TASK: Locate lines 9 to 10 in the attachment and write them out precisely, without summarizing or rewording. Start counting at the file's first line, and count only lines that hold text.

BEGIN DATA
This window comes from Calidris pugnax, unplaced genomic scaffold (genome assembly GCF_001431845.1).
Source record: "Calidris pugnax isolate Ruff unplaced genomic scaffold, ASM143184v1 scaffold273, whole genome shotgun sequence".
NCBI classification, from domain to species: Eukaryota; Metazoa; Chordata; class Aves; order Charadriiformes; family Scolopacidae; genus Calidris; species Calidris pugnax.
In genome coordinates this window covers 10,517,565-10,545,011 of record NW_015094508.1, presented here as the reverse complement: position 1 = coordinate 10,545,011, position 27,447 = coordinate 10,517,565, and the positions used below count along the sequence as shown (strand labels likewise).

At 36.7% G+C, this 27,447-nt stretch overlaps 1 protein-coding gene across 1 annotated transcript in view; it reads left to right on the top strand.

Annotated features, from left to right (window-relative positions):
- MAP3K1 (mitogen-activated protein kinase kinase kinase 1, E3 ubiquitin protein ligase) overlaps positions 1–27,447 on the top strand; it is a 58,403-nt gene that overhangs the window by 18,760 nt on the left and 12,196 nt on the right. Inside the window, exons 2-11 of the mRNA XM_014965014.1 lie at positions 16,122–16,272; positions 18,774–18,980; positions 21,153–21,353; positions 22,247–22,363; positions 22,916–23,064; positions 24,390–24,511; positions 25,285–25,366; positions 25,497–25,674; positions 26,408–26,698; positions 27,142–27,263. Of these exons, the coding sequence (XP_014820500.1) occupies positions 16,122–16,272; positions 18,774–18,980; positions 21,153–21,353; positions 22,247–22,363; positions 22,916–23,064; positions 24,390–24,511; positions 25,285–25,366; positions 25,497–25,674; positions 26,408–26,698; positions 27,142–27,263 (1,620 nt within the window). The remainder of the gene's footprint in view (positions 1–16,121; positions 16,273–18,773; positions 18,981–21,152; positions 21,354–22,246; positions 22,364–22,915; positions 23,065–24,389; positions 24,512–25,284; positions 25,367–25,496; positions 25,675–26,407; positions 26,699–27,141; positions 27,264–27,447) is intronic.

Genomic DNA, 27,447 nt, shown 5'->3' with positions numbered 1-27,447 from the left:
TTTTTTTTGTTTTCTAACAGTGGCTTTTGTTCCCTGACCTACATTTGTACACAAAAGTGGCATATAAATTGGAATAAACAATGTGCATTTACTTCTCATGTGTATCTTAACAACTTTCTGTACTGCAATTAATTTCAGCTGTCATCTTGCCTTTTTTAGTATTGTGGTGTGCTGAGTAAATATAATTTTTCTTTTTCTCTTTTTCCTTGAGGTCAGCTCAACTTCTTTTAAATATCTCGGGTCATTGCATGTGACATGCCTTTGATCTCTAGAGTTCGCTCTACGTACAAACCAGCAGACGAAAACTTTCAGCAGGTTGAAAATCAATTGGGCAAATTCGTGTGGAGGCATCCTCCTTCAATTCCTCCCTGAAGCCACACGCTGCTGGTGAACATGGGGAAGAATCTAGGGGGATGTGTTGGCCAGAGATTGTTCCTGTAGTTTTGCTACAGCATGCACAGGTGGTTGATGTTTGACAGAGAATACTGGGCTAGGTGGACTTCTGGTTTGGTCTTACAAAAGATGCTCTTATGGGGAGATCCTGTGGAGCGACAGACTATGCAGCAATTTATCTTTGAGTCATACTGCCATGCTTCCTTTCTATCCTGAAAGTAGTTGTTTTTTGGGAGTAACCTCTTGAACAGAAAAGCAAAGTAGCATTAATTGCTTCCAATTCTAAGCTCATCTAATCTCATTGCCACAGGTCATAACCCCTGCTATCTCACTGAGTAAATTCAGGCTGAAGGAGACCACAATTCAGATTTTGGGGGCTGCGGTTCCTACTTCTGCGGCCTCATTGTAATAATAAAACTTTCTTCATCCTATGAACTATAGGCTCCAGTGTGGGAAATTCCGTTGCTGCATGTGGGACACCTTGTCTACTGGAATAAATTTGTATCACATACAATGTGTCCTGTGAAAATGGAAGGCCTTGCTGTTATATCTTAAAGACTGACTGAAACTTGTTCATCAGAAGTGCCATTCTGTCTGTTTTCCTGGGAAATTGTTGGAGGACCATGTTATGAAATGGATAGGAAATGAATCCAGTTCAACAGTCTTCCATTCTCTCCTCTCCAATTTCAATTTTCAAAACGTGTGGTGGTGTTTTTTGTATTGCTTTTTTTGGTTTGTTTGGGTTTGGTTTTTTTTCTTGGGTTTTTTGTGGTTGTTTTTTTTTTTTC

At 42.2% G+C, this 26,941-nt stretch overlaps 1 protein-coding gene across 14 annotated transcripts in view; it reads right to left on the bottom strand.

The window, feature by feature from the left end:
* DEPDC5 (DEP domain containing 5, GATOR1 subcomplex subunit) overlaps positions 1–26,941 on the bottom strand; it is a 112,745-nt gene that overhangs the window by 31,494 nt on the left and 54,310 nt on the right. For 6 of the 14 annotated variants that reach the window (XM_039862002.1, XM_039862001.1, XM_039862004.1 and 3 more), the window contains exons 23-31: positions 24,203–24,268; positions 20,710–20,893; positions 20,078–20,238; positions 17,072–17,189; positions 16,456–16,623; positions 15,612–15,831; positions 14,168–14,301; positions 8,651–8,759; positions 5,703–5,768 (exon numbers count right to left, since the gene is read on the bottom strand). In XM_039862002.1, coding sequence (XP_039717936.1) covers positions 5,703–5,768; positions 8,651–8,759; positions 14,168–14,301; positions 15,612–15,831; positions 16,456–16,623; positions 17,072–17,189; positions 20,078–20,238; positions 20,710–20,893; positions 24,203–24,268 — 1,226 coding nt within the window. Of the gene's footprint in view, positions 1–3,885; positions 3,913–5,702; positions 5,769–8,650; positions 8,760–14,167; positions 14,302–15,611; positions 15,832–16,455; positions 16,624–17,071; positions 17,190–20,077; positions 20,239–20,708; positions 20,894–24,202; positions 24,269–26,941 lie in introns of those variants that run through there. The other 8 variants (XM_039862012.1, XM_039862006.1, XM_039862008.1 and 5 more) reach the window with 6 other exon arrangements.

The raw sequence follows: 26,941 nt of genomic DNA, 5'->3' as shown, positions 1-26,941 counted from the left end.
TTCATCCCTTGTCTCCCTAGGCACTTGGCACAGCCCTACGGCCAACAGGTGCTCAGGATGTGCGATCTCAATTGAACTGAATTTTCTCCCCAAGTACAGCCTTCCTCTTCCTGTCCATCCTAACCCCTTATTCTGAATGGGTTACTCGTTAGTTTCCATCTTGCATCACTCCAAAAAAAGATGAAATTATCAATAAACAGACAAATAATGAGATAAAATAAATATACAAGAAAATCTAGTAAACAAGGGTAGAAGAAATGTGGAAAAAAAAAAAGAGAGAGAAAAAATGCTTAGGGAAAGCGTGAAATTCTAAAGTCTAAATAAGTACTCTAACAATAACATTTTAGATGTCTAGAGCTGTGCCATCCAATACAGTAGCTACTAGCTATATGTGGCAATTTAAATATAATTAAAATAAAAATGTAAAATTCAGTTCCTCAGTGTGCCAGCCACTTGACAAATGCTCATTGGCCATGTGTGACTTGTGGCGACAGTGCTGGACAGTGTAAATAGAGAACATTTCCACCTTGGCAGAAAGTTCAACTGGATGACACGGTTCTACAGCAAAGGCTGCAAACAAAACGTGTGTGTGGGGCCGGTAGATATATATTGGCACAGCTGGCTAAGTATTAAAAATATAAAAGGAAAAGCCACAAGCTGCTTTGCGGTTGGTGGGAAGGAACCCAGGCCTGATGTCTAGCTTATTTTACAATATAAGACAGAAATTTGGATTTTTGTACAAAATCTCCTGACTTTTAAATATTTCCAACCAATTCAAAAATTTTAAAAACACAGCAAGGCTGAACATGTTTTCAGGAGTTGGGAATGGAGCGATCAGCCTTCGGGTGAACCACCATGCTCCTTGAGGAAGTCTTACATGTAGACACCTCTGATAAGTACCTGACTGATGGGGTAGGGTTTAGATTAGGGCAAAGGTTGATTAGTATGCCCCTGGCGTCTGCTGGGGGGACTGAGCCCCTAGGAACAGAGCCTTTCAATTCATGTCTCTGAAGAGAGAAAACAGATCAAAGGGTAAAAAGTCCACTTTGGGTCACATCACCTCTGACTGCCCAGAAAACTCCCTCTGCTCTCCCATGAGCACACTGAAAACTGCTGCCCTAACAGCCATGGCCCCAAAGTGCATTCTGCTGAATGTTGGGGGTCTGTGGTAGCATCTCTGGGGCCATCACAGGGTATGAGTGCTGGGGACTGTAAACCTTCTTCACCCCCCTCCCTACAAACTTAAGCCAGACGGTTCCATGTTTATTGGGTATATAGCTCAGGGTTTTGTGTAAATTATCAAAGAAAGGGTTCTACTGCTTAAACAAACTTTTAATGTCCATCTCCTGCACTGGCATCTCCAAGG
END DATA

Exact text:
TTTTTTTTGTTTTCTAACAGTGGCTTTTGTTCCCTGACCTACATTTGTACACAAAAGTGGCATATAAATTGGAATAAACAATGTGCATTTACTTCTCATGTGTATCTTAACAACTTTCTGTACTGCAATTAATTTCAGCTGTCATCTTGCCTTTTTTAGTATTGTGGTGTGCTGAGTAAATATAATTTTTCTTTTTCTCTTTTTCCTTGAGGTCAGCTCAACTTCTTTTAAATATCTCGGGTCATTGCATGTGACATGCCTTTGATCTCTAGAGTTCGCTCTACGTACAAACCAGCAGACGAAAACTTTCAGCAGGTTGAAAATCAATTGGGCAAATTCGTGTGGAGGCATCCTCCTTCAATTCCTCCCTGAAGCCACACGCTGCTGGTGAACATGGGGAAGAATCTAGGGGGATGTGTTGGCCAGAGATTGTTCCTGTAGTTTTGCTACAGCATGCACAGGTGGTTGATGTTTGACAGAGAATACTGGGCTAGGTGGACTTCTGGTTTGGTCTTACAAAAGATGCTCTTATGGGGAGATCCTGTGGAGCGACAGACTATGCAGCAATTTATCTTTGAGTCATACTGCCATGCTTCCTTTCTATCCTGAAAGTAGTTGTTTTTTGGGAGTAACCTCTTGAACAGAAAAGCAAAGTAGCATTAATTGCTTCCAATTCTAAGCTCATCTAATCTCATTGCCACAGGTCATAACCCCTGCTATCTCACTGAGTAAATTCAGGCTGAAGGAGACCACAATTCAGATTTTGGGGGCTGCGGTTCCTACTTCTGCGGCCTCATTGTAATAATAAAACTTTCTTCATCCTATGAACTATAGGCTCCAGTGTGGGAAATTCCGTTGCTGCATGTGGGACACCTTGTCTACTGGAATAAATTTGTATCACATACAATGTGTCCTGTGAAAATGGAAGGCCTTGCTGTTATATCTTAAAGACTGACTGAAACTTGTTCATCAGAAGTGCCATTCTGTCTGTTTTCCTGGGAAATTGTTGGAGGACCATGTTATGAAATGGATAGGAAATGAATCCAGTTCAACAGTCTTCCATTCTCTCCTCTCCAATTTCAATTTTCAAAACGTGTGGTGGTGTTTTTTGTATTGCTTTTTTTGGTTTGTTTGGGTTTGGTTTTTTTTCTTGGGTTTTTTGTGGTTGTTTTTTTTTTTTC

At 42.2% G+C, this 26,941-nt stretch overlaps 1 protein-coding gene across 14 annotated transcripts in view; it reads right to left on the bottom strand.